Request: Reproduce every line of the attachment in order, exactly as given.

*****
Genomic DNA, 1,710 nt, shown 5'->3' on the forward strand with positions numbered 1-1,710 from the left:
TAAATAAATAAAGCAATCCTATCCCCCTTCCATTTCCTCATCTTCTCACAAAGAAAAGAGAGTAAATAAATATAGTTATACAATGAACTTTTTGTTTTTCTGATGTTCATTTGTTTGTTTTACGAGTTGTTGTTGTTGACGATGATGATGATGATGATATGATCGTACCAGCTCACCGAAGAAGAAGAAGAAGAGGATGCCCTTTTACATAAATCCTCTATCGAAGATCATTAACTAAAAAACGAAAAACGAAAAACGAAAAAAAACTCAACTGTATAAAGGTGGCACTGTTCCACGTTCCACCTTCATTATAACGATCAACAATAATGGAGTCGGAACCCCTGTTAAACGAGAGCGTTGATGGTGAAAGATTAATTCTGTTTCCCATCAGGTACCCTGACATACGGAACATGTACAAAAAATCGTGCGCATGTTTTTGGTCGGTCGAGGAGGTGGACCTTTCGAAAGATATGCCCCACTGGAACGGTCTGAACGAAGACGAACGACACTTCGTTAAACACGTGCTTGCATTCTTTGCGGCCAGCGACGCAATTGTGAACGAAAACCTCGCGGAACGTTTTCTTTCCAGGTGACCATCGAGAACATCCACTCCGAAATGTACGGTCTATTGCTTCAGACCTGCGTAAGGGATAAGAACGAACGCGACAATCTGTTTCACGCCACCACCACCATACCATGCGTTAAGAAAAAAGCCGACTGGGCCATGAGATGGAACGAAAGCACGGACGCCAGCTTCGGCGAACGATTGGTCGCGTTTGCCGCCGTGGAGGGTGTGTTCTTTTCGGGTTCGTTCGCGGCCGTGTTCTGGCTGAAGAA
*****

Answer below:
Genomic DNA, 1,710 nt, shown 5'->3' on the forward strand with positions numbered 1-1,710 from the left:
TAAATAAATAAAGCAATCCTATCCCCCTTCCATTTCCTCATCTTCTCACAAAGAAAAGAGAGTAAATAAATATAGTTATACAATGAACTTTTTGTTTTTCTGATGTTCATTTGTTTGTTTTACGAGTTGTTGTTGTTGACGATGATGATGATGATGATATGATCGTACCAGCTCACCGAAGAAGAAGAAGAAGAGGATGCCCTTTTACATAAATCCTCTATCGAAGATCATTAACTAAAAAACGAAAAACGAAAAACGAAAAAAAACTCAACTGTATAAAGGTGGCACTGTTCCACGTTCCACCTTCATTATAACGATCAACAATAATGGAGTCGGAACCCCTGTTAAACGAGAGCGTTGATGGTGAAAGATTAATTCTGTTTCCCATCAGGTACCCTGACATACGGAACATGTACAAAAAATCGTGCGCATGTTTTTGGTCGGTCGAGGAGGTGGACCTTTCGAAAGATATGCCCCACTGGAACGGTCTGAACGAAGACGAACGACACTTCGTTAAACACGTGCTTGCATTCTTTGCGGCCAGCGACGCAATTGTGAACGAAAACCTCGCGGAACGTTTTCTTTCCAGGTGACCATCGAGAACATCCACTCCGAAATGTACGGTCTATTGCTTCAGACCTGCGTAAGGGATAAGAACGAACGCGACAATCTGTTTCACGCCACCACCACCATACCATGCGTTAAGAAAAAAGCCGACTGGGCCATGAGATGGAACGAAAGCACGGACGCCAGCTTCGGCGAACGATTGGTCGCGTTTGCCGCCGTGGAGGGTGTGTTCTTTTCGGGTTCGTTCGCGGCCGTGTTCTGGCTGAAGAA